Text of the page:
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By Dona S. Adihetty

Positive discipline Learning is an important part of growing up. Children learn from what they see around them and from what they see others do. That is why it is important for parents to act in ways we want our children to act.
Disciplining children is a normal part of parenting but disciplining is definitely NOT smacking! Many of us may have been smacked during our childhood and some of us may think that a ‘good smack’ will NOT do any harm. If you were ever smacked, think back to the negative effect it had on you.
Discipline works better when it helps the child choose what is right, rather than forcing the child to act in a certain way. In fact, the first meaning of the word ‘discipline’ is about learning and training, rather than punishing. Simple, positive discipline works well when we:

  • Talk and listen to children.
  • Remember, they are children.
  • Keep things simple and not expect too much.
  • Set clear rules and stick to them.
  • Praise and reward good behaviour with hugs and smiles.
  • Talk about unacceptable behaviour rather than tell the child that she or he is bad.
  • Tell children what you want them to do, not just what they are doing wrong.
  • Let children be part of decisions.


A child could be affected in many ways by what is happening around them. As adults, we forget that children are very perceptive. A child may be perceived to be “difficult” because they try your patience and wear you down and sometimes, such a child may be treated with less affection. This is unfair on the child. Children do not and should not be expected to think or act like adults.
Families have the most important role for ensuring the safety and wellbeing of their child.
If you are a family member or a friend of someone struggling to cope with parenting, offer assistance without ‘telling them what to do’. Be there to listen. Offer a hand, or advice if asked. Aim to build up both the parent and child’s confidence.
There are many other people that can lend support to parents. These include child health nurses, your local doctor, child care services, and local groups like nursing mothers. Many groups can be found through your local paper, library or child health nurse. Or one could call the parenting line to get information on what is available. Remember, you are not alone and there is help out there.
In the next series, I will touch on the different forms of child abuse and our obligation to ensure the wellbeing and safety at children at all times.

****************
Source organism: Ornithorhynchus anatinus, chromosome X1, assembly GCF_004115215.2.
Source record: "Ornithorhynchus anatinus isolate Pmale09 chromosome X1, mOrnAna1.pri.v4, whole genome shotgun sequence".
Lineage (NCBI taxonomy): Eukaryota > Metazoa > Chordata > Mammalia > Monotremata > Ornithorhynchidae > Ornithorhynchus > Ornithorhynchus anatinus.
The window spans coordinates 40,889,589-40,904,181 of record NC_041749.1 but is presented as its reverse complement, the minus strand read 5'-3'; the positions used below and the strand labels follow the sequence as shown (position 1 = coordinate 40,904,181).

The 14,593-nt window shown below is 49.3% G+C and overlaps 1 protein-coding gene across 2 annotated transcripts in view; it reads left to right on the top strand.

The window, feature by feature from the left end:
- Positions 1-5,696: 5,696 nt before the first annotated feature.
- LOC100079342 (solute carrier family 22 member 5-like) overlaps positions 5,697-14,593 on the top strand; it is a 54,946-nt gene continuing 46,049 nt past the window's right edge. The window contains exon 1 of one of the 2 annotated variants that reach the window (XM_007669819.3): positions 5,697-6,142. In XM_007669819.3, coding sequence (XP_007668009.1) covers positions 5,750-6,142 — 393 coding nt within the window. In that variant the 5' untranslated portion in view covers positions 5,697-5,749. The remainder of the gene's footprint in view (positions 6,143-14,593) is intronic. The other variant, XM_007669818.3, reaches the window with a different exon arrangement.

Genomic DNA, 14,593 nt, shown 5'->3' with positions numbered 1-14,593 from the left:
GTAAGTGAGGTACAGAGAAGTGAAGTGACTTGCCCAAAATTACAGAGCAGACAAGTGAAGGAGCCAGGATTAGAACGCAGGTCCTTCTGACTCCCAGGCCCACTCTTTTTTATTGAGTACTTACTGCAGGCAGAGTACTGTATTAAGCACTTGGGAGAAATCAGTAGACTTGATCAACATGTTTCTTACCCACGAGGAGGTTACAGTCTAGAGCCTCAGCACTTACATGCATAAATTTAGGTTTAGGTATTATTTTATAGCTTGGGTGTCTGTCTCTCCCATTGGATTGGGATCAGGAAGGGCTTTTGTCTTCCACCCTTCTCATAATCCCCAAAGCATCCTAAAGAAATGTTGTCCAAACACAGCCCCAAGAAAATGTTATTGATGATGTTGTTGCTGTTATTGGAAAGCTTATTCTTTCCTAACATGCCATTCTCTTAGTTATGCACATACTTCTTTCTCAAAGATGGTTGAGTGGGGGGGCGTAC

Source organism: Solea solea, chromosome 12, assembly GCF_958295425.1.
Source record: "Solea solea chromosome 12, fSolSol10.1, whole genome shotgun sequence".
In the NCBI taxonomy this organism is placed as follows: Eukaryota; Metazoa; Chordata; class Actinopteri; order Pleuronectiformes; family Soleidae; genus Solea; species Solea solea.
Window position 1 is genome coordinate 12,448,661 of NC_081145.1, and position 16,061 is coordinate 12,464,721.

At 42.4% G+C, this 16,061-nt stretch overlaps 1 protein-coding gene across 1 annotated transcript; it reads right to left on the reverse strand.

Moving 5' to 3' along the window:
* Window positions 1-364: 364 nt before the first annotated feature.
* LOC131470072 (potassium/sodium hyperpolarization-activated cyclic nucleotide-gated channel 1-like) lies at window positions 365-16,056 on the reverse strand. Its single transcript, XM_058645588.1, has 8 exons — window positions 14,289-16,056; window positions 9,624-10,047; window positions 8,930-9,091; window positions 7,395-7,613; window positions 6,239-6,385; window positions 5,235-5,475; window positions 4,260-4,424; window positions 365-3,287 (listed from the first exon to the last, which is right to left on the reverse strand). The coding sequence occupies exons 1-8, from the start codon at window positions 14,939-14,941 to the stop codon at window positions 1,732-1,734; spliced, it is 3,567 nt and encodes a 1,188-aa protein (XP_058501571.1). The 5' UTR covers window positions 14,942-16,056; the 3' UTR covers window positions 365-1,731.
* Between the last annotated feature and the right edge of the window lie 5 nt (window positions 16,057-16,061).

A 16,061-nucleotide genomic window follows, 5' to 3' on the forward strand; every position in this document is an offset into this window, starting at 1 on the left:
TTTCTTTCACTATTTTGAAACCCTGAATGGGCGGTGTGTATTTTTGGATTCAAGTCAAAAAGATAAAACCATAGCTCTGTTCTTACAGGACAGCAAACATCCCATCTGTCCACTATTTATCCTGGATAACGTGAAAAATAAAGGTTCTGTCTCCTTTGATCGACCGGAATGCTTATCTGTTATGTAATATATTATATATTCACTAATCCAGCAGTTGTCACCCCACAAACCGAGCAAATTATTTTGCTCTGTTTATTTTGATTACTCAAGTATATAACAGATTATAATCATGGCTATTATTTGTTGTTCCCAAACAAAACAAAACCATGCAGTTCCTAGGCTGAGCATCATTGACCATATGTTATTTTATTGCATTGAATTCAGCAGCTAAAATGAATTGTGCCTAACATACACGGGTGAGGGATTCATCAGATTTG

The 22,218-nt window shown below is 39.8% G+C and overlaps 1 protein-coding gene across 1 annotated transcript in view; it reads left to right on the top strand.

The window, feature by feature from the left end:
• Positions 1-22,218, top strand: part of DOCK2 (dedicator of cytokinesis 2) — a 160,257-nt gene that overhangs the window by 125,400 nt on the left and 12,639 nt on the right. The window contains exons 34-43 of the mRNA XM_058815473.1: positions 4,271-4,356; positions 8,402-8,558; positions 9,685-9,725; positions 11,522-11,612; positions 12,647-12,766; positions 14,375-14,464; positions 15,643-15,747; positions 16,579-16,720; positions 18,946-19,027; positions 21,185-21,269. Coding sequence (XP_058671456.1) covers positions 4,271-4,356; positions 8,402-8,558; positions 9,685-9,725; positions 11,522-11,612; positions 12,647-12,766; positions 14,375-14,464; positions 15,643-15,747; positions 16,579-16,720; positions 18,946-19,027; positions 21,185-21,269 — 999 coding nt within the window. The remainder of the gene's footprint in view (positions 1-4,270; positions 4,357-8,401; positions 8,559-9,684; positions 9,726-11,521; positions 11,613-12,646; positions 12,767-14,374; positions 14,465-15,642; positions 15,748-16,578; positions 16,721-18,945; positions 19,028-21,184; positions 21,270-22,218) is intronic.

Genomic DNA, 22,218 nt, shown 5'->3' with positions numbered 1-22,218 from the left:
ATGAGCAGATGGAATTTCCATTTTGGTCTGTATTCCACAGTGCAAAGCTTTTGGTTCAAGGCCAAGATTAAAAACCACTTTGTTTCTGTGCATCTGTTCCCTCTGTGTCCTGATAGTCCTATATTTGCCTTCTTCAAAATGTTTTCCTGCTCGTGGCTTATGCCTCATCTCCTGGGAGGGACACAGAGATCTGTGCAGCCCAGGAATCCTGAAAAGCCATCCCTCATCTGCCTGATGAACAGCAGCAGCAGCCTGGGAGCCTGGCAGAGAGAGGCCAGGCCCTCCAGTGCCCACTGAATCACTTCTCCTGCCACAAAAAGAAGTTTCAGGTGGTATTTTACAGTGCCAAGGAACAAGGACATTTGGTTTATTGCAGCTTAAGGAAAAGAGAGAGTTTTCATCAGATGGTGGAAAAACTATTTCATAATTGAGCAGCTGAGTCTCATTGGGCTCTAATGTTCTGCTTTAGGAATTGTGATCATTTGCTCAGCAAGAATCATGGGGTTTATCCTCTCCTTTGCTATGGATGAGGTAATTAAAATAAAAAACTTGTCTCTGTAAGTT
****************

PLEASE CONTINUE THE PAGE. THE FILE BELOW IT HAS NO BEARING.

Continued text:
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By Manisha Banawal


Think back to when you were a child. Did you crave the outdoors? Did you have a special spot to hide where you could watch without being seen and let your imagination run free? I bet you resisted being called to go back home.

 

While growing up, the adults in my life – parents, grandparents, teachers and other relatives (plenty of them) – encouraged me to play outside but reluctantly at times. School work was seen to be more important. But along with my friends, outside play is what we lived for, everyday, after school.

 

Growing up in a more rural setting, outside play was a given. It was the most available form of entertainment and getting to spend time with my friends was a thrill. I loved it! The memories are still vivid.

 

In hindsight, my parents may not have realised how important outdoor activity was. But research now tells us that outside play in a child’s life is beneficial to a child’s growth.


Today, most of us agree that outside play is a core part of a child’s life. If you still have some doubts, I have ten benefits of outside play to get you thinking.

 

According to an article by an early childhood expert, Linda McGurk, children who play outside:

 

  1. Are physically more active, which helps prevent obesity and all the other health related issues
  2. Have better motor skills, such as agility, balance and coordination, and are sick less often
  3. Have higher levels of vitamin D, which in turn strengthens their bones and immune systems
  4. Eat more fruit and vegetables as a result of learning how to garden and are more likely to keep a healthy lifestyle later in life
  5. Engage in more imaginative games, interact more and get along better